Monthly Archives: January 2020

How to get rid of gophers

Thanks to Fred E. How to get rid of gophers . . Seems I missed posting yesterday.    

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Mutt and Jeff

Bud Fisher’s Mutt and Jeff debuted in 1907. It was the first daily comic strip. At first it was just A. Mutt. Later Jeff joined in. This is from 1918. The image is a little squirrely. I’m having trouble with … Continue reading

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Hello

From January 2001, this week it’s some stand alone gags… . . . . .

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Popeye

King Features’ biggest money maker of all time. I think it still is. By Elzie Segar. Later on it was drawn by Bud Sagendorf, and later by my friend Bobby London. My editor fired Bobby after he ran a story … Continue reading

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Winsor McCay

Winsor McCay was one of the giants of early comic strips. He began around the turn of the century with several strips. One titled Dreams of a Rarebit Fiend was something of a precursor to his most famous creation in … Continue reading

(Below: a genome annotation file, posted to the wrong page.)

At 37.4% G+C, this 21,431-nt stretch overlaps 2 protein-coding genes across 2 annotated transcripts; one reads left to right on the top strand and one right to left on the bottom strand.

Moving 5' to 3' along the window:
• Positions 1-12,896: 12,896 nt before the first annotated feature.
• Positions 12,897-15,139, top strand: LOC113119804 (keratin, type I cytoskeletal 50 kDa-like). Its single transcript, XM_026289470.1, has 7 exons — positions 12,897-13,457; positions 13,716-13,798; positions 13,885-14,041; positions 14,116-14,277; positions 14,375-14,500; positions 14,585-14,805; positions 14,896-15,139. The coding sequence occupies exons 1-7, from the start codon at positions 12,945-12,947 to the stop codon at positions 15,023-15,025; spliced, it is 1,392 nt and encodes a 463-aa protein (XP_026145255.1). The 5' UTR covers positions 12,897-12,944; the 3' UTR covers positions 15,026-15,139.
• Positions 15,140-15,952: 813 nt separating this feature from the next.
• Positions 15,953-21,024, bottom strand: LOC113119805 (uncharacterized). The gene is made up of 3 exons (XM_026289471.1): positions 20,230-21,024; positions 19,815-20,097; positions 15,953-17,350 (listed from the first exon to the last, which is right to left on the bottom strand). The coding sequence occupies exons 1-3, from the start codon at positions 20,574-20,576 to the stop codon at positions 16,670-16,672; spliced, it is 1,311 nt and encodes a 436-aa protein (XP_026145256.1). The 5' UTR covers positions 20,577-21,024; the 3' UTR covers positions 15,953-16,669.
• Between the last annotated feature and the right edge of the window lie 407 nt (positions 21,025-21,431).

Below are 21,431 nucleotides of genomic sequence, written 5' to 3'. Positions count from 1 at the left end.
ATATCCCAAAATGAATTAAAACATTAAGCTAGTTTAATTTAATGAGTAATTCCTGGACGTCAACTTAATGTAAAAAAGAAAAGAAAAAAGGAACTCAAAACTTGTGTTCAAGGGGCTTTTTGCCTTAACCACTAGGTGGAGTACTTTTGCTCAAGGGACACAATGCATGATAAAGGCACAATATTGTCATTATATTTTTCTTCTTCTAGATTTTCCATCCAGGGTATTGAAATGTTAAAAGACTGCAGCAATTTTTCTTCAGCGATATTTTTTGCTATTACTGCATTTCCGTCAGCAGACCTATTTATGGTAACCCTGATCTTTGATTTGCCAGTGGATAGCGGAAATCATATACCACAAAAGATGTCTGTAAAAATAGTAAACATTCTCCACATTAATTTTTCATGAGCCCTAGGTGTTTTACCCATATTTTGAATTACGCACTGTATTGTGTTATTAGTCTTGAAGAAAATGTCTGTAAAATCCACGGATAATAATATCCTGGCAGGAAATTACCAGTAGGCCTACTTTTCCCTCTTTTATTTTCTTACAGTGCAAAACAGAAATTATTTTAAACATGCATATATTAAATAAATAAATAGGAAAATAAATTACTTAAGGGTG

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Krazy Kat

Pretty much agreed upon by newspaper strip cognoscenti, George Herriman’s Krazy Kat was the quintessential comic strip. It was perfect in its avant garde simplicity. It was never popular. Years ago I read in Bill Griffith’s strip Zippy the Pinhead, … Continue reading

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The Smithsonian Collection

If you’re a fan of the old comics, try to get ahold of this book: . . . . . It contains over 300 pages of classic comic strips. This is a better example of Cliff Sterrett’s Polly and Her … Continue reading

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Rube Goldberg

  You remember him for his fantastic cartoon machines. Google him. He was first president of the National Cartoonist Society, and well loved by all those who knew him. Unfortunately I got into the game too late to have known … Continue reading

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Old Comics

Cliff Sterrett was one of the great artistic innovators of the newspaper comic form. William Randolph Hearst evidently had a hard time keeping from delving too deeply into abstract art. Polly and Her Pals was one of the best of all … Continue reading

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Monday

Nothing today. All I did was wash my car. That’s not very interesting, is it? . . . . .

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